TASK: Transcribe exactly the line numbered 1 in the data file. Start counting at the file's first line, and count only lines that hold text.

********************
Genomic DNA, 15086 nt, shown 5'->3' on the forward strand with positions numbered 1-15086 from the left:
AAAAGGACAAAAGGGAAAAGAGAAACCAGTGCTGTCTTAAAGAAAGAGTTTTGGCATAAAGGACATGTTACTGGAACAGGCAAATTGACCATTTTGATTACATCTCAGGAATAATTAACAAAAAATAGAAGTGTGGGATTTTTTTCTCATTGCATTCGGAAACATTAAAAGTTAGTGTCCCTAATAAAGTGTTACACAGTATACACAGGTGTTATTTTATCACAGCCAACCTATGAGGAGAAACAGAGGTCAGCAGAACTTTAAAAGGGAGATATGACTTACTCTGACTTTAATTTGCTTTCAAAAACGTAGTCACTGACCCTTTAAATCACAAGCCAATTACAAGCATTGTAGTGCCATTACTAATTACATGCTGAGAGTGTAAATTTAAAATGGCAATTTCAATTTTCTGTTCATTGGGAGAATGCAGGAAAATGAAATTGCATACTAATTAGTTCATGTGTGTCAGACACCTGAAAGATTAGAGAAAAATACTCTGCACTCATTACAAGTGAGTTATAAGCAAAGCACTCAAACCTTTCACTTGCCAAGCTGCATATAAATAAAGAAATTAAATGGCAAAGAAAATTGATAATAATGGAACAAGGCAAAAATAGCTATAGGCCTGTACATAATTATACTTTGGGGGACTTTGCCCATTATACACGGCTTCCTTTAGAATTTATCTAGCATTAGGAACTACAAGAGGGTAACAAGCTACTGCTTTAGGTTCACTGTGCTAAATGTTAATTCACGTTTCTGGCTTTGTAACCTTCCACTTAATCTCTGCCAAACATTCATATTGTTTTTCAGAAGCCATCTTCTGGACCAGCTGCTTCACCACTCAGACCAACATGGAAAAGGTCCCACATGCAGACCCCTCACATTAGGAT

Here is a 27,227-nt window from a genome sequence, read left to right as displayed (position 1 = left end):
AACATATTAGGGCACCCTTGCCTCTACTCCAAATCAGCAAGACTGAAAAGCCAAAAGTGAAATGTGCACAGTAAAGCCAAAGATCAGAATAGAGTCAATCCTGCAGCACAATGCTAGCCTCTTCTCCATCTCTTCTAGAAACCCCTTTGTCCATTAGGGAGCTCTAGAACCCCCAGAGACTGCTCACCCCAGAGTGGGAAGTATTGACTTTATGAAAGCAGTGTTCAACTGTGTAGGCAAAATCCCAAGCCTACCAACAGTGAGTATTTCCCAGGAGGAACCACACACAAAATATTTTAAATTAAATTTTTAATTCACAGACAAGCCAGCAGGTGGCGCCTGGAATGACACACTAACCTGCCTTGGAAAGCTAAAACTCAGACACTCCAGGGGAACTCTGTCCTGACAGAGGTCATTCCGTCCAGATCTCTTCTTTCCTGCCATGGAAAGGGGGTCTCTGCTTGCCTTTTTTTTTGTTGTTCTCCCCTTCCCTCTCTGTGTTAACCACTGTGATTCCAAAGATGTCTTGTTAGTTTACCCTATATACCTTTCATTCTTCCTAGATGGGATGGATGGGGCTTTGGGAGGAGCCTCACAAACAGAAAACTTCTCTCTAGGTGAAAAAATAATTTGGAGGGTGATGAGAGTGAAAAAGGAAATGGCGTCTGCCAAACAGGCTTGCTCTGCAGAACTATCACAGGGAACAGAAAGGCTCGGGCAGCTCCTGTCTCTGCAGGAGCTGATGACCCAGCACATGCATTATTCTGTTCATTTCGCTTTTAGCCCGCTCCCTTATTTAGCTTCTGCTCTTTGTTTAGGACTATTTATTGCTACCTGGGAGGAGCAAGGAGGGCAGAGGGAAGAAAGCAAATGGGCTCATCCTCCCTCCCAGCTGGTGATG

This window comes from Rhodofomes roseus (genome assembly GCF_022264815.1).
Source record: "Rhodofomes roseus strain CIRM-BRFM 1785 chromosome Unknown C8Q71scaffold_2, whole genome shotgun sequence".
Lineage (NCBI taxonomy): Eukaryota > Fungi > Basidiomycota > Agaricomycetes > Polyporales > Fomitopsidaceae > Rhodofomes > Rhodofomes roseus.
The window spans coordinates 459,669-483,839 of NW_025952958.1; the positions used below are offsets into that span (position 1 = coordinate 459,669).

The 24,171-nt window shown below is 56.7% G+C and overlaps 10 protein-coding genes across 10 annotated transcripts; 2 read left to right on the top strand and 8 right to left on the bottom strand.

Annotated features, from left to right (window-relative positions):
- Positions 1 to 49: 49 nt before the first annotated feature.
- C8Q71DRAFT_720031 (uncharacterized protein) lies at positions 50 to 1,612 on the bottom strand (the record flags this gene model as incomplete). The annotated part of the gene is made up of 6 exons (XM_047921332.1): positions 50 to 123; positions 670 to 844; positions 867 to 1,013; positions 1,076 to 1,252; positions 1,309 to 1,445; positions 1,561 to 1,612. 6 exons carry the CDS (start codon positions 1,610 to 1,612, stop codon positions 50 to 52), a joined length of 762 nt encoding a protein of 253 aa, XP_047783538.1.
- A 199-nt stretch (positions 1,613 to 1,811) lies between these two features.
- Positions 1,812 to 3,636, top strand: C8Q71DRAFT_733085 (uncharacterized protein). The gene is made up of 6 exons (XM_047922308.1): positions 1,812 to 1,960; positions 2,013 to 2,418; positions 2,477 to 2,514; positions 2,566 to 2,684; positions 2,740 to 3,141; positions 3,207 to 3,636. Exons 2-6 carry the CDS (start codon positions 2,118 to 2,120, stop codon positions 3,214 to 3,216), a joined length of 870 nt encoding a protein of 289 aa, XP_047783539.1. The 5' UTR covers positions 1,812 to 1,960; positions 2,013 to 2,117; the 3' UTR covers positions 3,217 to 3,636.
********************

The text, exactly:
Genomic DNA, 15086 nt, shown 5'->3' on the forward strand with positions numbered 1-15086 from the left: